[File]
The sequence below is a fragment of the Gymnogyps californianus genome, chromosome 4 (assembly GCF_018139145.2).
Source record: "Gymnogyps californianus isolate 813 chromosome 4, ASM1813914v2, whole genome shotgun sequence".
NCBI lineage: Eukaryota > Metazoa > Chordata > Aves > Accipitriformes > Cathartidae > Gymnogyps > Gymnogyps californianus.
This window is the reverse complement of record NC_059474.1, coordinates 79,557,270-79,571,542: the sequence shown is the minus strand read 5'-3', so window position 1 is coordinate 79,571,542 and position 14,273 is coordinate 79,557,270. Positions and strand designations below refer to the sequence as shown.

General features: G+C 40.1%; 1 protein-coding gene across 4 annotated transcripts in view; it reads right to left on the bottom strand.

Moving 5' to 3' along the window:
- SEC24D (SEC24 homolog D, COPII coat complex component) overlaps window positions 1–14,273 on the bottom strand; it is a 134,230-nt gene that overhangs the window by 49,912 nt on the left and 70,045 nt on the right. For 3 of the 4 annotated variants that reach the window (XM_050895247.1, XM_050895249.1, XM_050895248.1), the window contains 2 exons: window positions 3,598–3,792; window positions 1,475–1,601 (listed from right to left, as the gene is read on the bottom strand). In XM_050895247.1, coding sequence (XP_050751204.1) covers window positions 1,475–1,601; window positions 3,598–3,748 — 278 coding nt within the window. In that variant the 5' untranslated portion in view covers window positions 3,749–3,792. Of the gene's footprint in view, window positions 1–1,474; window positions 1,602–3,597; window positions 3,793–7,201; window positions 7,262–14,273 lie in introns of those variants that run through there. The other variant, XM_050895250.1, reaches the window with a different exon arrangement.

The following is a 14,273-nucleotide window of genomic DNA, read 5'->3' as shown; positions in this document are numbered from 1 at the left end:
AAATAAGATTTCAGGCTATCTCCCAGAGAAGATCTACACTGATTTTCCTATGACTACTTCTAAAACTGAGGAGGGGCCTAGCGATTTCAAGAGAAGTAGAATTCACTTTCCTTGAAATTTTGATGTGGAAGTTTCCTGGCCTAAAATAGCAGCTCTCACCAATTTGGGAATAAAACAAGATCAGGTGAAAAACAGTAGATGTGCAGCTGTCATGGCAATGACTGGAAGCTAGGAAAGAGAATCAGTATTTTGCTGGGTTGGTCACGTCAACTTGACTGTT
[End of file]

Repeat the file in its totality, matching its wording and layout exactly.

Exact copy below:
The sequence below is a fragment of the Gymnogyps californianus genome, chromosome 4 (assembly GCF_018139145.2).
Source record: "Gymnogyps californianus isolate 813 chromosome 4, ASM1813914v2, whole genome shotgun sequence".
NCBI lineage: Eukaryota > Metazoa > Chordata > Aves > Accipitriformes > Cathartidae > Gymnogyps > Gymnogyps californianus.
This window is the reverse complement of record NC_059474.1, coordinates 79,557,270-79,571,542: the sequence shown is the minus strand read 5'-3', so window position 1 is coordinate 79,571,542 and position 14,273 is coordinate 79,557,270. Positions and strand designations below refer to the sequence as shown.

General features: G+C 40.1%; 1 protein-coding gene across 4 annotated transcripts in view; it reads right to left on the bottom strand.

Moving 5' to 3' along the window:
- SEC24D (SEC24 homolog D, COPII coat complex component) overlaps window positions 1–14,273 on the bottom strand; it is a 134,230-nt gene that overhangs the window by 49,912 nt on the left and 70,045 nt on the right. For 3 of the 4 annotated variants that reach the window (XM_050895247.1, XM_050895249.1, XM_050895248.1), the window contains 2 exons: window positions 3,598–3,792; window positions 1,475–1,601 (listed from right to left, as the gene is read on the bottom strand). In XM_050895247.1, coding sequence (XP_050751204.1) covers window positions 1,475–1,601; window positions 3,598–3,748 — 278 coding nt within the window. In that variant the 5' untranslated portion in view covers window positions 3,749–3,792. Of the gene's footprint in view, window positions 1–1,474; window positions 1,602–3,597; window positions 3,793–7,201; window positions 7,262–14,273 lie in introns of those variants that run through there. The other variant, XM_050895250.1, reaches the window with a different exon arrangement.

The following is a 14,273-nucleotide window of genomic DNA, read 5'->3' as shown; positions in this document are numbered from 1 at the left end:
AAATAAGATTTCAGGCTATCTCCCAGAGAAGATCTACACTGATTTTCCTATGACTACTTCTAAAACTGAGGAGGGGCCTAGCGATTTCAAGAGAAGTAGAATTCACTTTCCTTGAAATTTTGATGTGGAAGTTTCCTGGCCTAAAATAGCAGCTCTCACCAATTTGGGAATAAAACAAGATCAGGTGAAAAACAGTAGATGTGCAGCTGTCATGGCAATGACTGGAAGCTAGGAAAGAGAATCAGTATTTTGCTGGGTTGGTCACGTCAACTTGACTGTT